Duopoly rule revisions proposed


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The FCC has begun a rulemaking proceeding to revise the definition of radio market and/or the method of counting the number of stations in a market for purposes of its duopoly rule. This attempt to narrow the definition of a market and decrease the number of stations counted in a market will likely reduce the number of stations that can be commonly owned in many markets.

Arbitron Definition. The FCC outlined alternative proposals in lieu of the current contour overlap standard. One is to use Arbitron radio market definitions. The FCC noted that 850 counties, containing 80% of the US population, are included in Arbitron radio markets, while 2,250 counties are not in any Arbitron market. Arbitron market definitions, the FCC said, may best reflect the actual numbers of stations and how many stations an applicant would control in a market.

Alternatives. The following methods for defining radio markets and counting the stations within them are proposed in the FCC's notice:

  • Counting against an applicant's ownership allowance any station it owned in a market that was included in determining how many stations were in the market.

  • Excluding from the count of the number of stations in a market any stations owned by an applicant except the commonly owned stations that form the market.

  • Counting as being in a market only those stations whose principal community contours overlap or intersect the overlap area of the principal city contours of the stations whose ownership is to be merged.

  • Counting only those stations that overlap a certain percentage of the contour of one or more mutually overlapping station.

The Current Standards. Currently, the FCC defines a market as the area within the combined overlapping principal community contours of the stations that will be commonly owned. The number of stations in a market is determined by counting all the stations whose principal community contours overlap the principal community contour of any market-defining station. In determining the number of stations an owner is deemed to posess, the FCC counts only those stations whose principal community contours overlap that part of the market where the principal community contours of all the stations that define the market actually overlap. This difference between the method of counting the number of stations in a market and the method of counting the number of stations an entity owns in the market has led to greater aggregation of stations in some markets than some of the current FCC commissioners believe the law permits.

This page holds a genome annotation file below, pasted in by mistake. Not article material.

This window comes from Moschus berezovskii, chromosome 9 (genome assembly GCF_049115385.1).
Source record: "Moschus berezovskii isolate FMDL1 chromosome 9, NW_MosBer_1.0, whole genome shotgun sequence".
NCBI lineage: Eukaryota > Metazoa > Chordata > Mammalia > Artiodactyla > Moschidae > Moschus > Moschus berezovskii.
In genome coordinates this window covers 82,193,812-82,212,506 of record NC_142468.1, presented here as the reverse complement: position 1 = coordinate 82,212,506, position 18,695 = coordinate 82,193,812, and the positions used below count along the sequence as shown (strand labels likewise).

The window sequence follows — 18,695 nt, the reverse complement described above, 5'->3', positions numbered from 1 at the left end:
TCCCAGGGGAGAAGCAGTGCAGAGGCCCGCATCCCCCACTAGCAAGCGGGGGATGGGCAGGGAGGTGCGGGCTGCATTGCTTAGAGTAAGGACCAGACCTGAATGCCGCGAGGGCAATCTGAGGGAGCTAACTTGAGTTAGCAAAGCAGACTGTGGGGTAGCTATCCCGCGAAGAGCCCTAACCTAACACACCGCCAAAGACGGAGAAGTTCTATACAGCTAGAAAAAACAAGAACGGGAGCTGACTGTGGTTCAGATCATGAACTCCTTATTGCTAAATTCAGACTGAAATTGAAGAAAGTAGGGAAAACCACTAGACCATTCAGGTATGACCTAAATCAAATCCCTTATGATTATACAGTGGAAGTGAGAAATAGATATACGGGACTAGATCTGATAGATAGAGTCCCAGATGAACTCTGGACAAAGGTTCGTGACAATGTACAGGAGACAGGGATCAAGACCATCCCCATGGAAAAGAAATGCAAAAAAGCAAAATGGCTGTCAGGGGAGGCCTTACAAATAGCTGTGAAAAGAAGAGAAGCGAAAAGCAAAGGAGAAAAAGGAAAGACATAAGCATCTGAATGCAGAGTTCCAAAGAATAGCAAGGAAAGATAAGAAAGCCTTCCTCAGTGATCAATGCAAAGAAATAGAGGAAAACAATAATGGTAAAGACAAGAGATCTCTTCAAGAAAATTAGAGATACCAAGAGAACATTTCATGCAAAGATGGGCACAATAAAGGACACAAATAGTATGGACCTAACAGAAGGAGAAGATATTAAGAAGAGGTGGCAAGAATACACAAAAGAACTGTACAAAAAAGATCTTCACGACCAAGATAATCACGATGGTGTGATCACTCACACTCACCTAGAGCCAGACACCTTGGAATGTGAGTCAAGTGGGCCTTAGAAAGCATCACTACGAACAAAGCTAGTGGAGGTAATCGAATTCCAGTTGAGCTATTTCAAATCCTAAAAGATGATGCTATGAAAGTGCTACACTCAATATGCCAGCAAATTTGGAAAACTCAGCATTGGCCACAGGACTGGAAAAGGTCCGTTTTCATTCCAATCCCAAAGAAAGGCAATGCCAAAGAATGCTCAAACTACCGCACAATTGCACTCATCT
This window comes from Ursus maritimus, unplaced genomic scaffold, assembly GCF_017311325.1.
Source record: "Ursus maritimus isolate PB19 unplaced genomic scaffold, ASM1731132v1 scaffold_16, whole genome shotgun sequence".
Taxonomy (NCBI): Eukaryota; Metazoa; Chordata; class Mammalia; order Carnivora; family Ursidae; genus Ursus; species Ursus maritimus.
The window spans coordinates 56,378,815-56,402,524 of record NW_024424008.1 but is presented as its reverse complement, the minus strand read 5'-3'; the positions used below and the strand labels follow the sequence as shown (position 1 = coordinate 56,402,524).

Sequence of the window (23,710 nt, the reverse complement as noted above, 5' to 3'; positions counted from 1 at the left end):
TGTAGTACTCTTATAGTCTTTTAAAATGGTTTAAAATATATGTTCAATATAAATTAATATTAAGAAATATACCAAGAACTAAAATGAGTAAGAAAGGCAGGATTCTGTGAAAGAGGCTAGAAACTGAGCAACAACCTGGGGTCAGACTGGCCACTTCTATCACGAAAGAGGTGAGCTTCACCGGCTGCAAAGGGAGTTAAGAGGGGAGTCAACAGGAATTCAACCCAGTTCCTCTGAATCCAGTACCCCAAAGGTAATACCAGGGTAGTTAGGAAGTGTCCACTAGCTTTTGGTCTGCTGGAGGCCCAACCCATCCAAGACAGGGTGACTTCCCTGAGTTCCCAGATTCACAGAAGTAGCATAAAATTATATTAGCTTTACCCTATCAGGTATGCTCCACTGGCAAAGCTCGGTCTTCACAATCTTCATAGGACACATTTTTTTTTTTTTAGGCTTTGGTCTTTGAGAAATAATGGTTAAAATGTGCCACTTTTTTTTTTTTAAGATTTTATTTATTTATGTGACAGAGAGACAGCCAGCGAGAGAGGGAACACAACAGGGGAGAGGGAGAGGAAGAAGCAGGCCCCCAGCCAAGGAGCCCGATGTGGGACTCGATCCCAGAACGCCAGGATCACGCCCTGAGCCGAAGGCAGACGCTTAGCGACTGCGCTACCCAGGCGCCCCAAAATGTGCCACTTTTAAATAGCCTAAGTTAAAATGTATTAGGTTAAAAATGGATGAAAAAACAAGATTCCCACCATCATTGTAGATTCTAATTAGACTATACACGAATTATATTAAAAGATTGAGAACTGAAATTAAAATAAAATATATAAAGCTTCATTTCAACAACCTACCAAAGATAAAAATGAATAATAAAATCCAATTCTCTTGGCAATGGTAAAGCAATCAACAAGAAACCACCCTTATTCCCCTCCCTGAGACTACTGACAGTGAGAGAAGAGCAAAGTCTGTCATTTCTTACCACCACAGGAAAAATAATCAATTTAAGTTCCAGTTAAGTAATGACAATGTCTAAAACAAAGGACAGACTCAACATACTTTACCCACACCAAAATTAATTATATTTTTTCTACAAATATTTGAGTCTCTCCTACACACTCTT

Interim Processing. The FCC will delay, until after new rules are adopted, action on all pending and future assignment and transfer applications where the method used to count the stations the applicants own in the market affects whether the applications can be granted. The FCC proposed not to apply counting methodology changes retroactively to existing ownership combinations, so existing owners would not be required to sell stations. However, owners of existing combinations that transgress any new rules may not be able to sell them to a new owner as a group.

The outcome of the market definition rulemaking may be affected by the transition to a Republican-controlled FCC. As the statements of Commissioners Powell (perhaps the new FCC Chairman) and Furchgott-Roth in the rulemaking make clear, Republican commissioners are highly unlikely to roll back ownership rule deregulation in any significant manner.

FCC fines tower owners

A Puerto Rico company has been fined $10,000 for failing to monitor lighting on its antenna structure. This situation involved a tower at a remote location where the licensee was unaware of the lighting outage. Rejecting the argument that the antenna's location did not allow it to be monitored regularly, the FCC noted that its rules require tower owners to “make an observation of the antenna structure's lights at least once every 24 hours either visually or by observing an automatic, properly maintained indicator.”

The FCC also notified 21 antenna operators of violations of the antenna structure registration posting requirement, which requires antenna structure owners to post the FCC-issued antenna structure registration number in a conspicuous place near the base of the antenna structure. The FCC further requires that materials used to display this number must be (1) weather resistant and (2) of a sufficient size to be easily seen at the base of the antenna structure.


Harry Martin is an attorney with Fletcher, Heald & Hildreth, PLC., Arlington, VA. E-mail martin@fhh-telcomlaw.com.


Dateline

On or before April 1, 2001, stations in the following states must file their biennial ownership reports with the FCC: Delaware, Indiana, Kentucky, Pennsylvania, Tennessee and Texas. Stations in the same states must place their first annual EEO Public File Reports in their public files, also on April 1.

April 10, 2001 is the deadline for all stations to place in their public files their issues/programs lists for January 1 to March 30.




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